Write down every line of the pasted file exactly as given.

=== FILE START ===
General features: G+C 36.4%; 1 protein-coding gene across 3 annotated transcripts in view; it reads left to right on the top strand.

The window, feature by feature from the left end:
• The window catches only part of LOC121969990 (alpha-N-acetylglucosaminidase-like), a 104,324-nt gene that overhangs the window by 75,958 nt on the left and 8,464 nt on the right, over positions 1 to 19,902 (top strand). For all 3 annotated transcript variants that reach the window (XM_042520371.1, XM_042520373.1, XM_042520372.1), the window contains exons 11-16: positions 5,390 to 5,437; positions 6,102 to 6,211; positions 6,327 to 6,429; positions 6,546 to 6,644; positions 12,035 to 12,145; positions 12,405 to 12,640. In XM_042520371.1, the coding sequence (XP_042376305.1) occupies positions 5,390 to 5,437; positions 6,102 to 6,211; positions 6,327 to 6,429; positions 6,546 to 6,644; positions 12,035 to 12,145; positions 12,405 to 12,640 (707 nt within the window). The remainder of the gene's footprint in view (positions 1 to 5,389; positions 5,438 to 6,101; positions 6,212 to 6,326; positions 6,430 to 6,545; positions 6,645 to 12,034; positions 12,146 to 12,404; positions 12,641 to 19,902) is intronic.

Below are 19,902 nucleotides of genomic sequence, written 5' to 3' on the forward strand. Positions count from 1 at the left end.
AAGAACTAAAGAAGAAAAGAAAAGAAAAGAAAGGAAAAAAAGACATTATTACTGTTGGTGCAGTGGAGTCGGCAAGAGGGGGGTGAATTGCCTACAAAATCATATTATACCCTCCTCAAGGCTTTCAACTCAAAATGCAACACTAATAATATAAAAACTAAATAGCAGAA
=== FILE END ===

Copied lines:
General features: G+C 36.4%; 1 protein-coding gene across 3 annotated transcripts in view; it reads left to right on the top strand.

The window, feature by feature from the left end:
• The window catches only part of LOC121969990 (alpha-N-acetylglucosaminidase-like), a 104,324-nt gene that overhangs the window by 75,958 nt on the left and 8,464 nt on the right, over positions 1 to 19,902 (top strand). For all 3 annotated transcript variants that reach the window (XM_042520371.1, XM_042520373.1, XM_042520372.1), the window contains exons 11-16: positions 5,390 to 5,437; positions 6,102 to 6,211; positions 6,327 to 6,429; positions 6,546 to 6,644; positions 12,035 to 12,145; positions 12,405 to 12,640. In XM_042520371.1, the coding sequence (XP_042376305.1) occupies positions 5,390 to 5,437; positions 6,102 to 6,211; positions 6,327 to 6,429; positions 6,546 to 6,644; positions 12,035 to 12,145; positions 12,405 to 12,640 (707 nt within the window). The remainder of the gene's footprint in view (positions 1 to 5,389; positions 5,438 to 6,101; positions 6,212 to 6,326; positions 6,430 to 6,545; positions 6,645 to 12,034; positions 12,146 to 12,404; positions 12,641 to 19,902) is intronic.

Below are 19,902 nucleotides of genomic sequence, written 5' to 3' on the forward strand. Positions count from 1 at the left end.
AAGAACTAAAGAAGAAAAGAAAAGAAAAGAAAGGAAAAAAAGACATTATTACTGTTGGTGCAGTGGAGTCGGCAAGAGGGGGGTGAATTGCCTACAAAATCATATTATACCCTCCTCAAGGCTTTCAACTCAAAATGCAACACTAATAATATAAAAACTAAATAGCAGAA